How Animals Come In To Us…
Sadly, in the Algarve, there are at least 10 dogs in need for every available space. The situation for cats, kittens and puppies is often worse. There are shelters and municipal camaras where no one wants a dog to go and it IS our opinion that in many cases this is the worst fate an animal (dog, cat, puppy or kitten) may face. There are also good shelters, good camaras, good groups and organizations. The big problem…they are most often full.
We DO work with difficult dogs. We currently have 4-6 “difficult” dogs in our care and we do our best to work with them slowly and rehabilitate them. Our “difficult” dogs most often turn into “easy” dogs. Kimi (who was with us for 1.5 years) has just been rehomed, but when she first came into us she was terrified. And Kimi (as many of our other “difficult” dogs rehabilitated) will always have a special place in our hearts. They are another type of success about which we rarely write.
But the situation in the Algarve is extreme. The other truth is that in the time it takes to work with one difficult dog, that same space IF available to other dogs would have helped many more simply because they are easier and find a home sooner.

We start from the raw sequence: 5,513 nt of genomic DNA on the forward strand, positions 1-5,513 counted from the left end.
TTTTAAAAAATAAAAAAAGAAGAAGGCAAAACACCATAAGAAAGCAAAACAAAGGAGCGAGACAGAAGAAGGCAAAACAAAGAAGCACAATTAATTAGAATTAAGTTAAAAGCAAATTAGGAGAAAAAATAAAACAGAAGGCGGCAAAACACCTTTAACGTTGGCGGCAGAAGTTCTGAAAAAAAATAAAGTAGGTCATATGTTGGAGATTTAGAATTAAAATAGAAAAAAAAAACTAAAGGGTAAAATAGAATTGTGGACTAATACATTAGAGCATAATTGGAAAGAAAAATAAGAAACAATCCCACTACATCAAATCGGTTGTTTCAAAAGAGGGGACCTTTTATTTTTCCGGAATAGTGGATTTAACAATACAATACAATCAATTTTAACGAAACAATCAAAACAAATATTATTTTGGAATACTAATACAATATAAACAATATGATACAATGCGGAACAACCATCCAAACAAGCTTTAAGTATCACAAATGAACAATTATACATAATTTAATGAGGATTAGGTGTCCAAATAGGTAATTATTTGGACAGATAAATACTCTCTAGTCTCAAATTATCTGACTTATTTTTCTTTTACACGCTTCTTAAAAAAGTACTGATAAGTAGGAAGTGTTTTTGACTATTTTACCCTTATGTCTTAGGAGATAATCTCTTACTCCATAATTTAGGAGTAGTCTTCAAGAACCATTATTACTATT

So while the extra sad story is always a weakness and we will always try to help, we do not feel that a dog who is happy, social, friendly (and yes a bit pretty) should be left to fend for themselves in whatever abuse or abandoned situation that they face. Their fate is just as sad. And yes, if we can help them sooner rather than later…so they do not even have to go through so many of the horrors they otherwise face…we will do that.
We do choose our animals. We take animals from individuals who find them on the street, animals abandoned when their owner’s leave, we take from shelters and camaras whenever we can. An animal which comes into us that is relatively social will be easier to rehabilitate and find a home sooner. This allows us to help MORE animals.
We always try to answer our phone, reply to emails asking for help, and return missed phone calls. We realize that even if we cannot offer space at our rehoming centre or foster care for that animal the people asking for help still need advice! That animal still needs help. And in many cases, with “difficult” animals who are healthy and doing well on the street, when there is no space for that animal with us or with other shelters or groups, we will fund the “spay and release”.
Working in this way we are able to rehome (on average) 300 to 400 animals in need every year, we “spay and release” many more. And yes, in that number there are as many difficult dogs as we are possibly able to help, some are easy, some are difficult, but all very much need the help.
p.s. Photographed is Delia, a very sad and scared case we took in from a local shelter in March, 2011. She never came around…she is still scared of new people…and so we adopted her ourselves and she is a “permanent resident”. She loves her mummy (one of our team), will sleep on her mummy’s lap, but over two years later and she still does not trust anyone else.